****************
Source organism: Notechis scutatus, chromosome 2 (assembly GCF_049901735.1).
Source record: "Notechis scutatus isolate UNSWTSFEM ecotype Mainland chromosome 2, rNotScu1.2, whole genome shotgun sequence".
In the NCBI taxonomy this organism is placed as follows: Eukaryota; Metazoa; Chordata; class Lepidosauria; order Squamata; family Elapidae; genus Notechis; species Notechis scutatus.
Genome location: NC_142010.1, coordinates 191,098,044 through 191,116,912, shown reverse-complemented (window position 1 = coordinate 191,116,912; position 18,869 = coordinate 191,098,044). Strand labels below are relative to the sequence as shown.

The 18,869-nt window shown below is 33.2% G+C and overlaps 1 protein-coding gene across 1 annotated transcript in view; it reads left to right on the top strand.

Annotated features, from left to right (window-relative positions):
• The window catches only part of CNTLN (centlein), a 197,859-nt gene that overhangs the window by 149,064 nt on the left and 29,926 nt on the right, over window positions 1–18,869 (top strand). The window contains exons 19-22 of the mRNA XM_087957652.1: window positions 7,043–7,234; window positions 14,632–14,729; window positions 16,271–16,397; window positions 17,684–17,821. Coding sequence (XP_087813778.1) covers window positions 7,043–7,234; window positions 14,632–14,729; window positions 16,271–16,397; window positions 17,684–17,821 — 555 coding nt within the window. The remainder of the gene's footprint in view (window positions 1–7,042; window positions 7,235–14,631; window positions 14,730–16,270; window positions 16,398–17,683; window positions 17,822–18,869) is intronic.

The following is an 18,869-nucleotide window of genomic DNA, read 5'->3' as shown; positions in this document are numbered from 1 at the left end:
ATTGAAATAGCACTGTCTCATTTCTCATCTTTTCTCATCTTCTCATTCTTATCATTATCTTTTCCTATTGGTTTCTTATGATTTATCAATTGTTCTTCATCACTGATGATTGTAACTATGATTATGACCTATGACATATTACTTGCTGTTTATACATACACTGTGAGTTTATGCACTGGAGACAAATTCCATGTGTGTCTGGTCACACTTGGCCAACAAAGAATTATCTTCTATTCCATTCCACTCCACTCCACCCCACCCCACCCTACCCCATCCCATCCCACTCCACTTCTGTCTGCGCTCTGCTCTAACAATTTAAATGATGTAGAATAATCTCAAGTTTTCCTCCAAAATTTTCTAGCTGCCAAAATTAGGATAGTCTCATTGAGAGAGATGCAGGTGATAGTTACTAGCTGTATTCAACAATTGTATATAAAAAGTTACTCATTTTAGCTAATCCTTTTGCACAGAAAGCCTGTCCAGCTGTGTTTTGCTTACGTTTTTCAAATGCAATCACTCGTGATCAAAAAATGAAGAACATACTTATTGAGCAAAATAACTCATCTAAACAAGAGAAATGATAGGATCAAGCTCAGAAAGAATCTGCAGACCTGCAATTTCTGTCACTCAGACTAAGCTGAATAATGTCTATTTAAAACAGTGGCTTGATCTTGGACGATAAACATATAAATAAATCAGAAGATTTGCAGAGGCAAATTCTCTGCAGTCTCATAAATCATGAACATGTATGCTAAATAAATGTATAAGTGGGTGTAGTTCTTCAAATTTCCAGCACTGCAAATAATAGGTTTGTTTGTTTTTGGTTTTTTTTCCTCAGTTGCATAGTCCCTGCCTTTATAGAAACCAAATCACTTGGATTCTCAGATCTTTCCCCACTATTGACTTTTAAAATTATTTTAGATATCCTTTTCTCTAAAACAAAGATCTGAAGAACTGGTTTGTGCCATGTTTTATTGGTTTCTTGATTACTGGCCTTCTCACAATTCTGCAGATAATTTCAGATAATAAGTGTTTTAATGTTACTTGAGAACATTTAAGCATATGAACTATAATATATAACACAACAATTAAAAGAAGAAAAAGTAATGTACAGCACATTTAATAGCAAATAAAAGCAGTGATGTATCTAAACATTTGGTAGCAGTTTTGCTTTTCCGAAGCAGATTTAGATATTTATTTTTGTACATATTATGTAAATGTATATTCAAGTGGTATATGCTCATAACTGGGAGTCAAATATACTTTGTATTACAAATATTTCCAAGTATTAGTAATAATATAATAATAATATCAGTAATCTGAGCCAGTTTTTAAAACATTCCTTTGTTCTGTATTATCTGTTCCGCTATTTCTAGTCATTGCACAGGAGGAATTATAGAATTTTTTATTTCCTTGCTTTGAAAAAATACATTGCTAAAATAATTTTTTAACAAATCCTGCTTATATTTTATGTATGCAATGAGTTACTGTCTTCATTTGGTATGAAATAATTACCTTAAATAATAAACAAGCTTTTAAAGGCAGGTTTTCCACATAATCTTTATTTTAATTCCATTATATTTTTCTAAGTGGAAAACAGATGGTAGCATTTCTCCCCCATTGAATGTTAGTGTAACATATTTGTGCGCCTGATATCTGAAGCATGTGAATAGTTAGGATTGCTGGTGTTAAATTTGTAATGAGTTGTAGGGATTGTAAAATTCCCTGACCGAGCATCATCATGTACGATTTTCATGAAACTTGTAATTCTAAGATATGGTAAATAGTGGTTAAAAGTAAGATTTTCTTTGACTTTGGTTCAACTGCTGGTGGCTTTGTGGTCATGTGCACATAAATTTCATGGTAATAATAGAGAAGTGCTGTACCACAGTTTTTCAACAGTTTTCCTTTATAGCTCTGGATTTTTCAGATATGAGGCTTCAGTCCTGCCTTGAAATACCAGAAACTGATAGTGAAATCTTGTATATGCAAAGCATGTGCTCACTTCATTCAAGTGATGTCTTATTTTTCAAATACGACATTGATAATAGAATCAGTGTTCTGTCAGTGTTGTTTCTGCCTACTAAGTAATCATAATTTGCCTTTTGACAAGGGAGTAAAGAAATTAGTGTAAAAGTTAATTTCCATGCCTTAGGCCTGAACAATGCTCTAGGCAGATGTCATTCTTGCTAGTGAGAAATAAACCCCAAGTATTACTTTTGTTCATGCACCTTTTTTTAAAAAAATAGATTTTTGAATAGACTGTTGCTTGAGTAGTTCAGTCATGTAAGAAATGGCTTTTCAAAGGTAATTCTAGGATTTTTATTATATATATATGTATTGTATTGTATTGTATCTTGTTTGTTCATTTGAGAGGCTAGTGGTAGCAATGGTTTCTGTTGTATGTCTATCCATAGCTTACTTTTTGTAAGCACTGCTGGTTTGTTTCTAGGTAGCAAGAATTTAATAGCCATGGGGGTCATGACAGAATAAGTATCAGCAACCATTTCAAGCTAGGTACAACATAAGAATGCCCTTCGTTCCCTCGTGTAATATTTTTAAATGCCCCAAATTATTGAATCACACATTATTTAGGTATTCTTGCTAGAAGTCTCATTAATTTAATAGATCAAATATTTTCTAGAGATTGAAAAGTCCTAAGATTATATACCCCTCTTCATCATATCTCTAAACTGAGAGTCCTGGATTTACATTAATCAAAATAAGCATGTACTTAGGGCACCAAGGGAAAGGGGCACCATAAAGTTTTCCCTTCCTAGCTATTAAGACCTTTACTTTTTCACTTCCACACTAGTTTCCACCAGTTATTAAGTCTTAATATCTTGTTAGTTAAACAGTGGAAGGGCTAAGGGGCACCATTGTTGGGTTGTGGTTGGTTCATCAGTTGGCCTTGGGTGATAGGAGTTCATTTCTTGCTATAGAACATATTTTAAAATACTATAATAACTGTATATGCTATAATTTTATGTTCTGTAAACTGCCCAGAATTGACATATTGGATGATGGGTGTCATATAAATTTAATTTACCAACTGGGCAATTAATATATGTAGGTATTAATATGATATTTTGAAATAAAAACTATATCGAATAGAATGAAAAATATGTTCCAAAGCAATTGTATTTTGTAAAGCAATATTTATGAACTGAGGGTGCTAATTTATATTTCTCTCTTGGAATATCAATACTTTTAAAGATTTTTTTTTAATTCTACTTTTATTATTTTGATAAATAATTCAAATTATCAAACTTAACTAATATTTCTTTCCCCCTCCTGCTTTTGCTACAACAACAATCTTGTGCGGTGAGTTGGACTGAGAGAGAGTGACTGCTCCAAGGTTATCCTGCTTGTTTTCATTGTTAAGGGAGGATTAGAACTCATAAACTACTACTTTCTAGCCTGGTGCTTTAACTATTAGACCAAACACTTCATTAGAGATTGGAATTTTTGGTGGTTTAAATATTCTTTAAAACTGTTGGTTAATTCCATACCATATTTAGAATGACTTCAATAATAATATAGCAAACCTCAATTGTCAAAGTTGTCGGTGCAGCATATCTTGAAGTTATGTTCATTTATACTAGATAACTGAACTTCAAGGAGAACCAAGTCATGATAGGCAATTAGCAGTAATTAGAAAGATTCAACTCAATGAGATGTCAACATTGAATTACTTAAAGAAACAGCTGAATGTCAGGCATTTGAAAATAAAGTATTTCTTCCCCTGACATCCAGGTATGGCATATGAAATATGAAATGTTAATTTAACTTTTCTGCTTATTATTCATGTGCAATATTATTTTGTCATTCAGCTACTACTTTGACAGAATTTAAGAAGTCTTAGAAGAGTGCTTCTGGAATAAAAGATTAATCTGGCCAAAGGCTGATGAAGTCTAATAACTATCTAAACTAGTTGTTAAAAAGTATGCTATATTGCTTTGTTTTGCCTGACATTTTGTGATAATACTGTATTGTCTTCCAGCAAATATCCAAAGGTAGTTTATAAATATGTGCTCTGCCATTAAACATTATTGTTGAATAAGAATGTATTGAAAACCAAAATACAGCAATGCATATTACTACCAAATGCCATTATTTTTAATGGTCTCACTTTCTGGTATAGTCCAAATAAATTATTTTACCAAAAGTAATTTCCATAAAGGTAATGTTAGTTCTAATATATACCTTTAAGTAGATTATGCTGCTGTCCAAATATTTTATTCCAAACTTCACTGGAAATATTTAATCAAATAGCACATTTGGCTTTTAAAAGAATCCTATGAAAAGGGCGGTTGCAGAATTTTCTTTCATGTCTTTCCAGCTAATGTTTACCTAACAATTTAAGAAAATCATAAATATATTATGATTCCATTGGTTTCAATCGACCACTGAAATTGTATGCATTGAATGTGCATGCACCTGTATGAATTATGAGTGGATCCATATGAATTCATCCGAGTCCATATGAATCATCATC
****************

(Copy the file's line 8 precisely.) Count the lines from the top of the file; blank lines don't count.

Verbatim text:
The following is an 18,869-nucleotide window of genomic DNA, read 5'->3' as shown; positions in this document are numbered from 1 at the left end: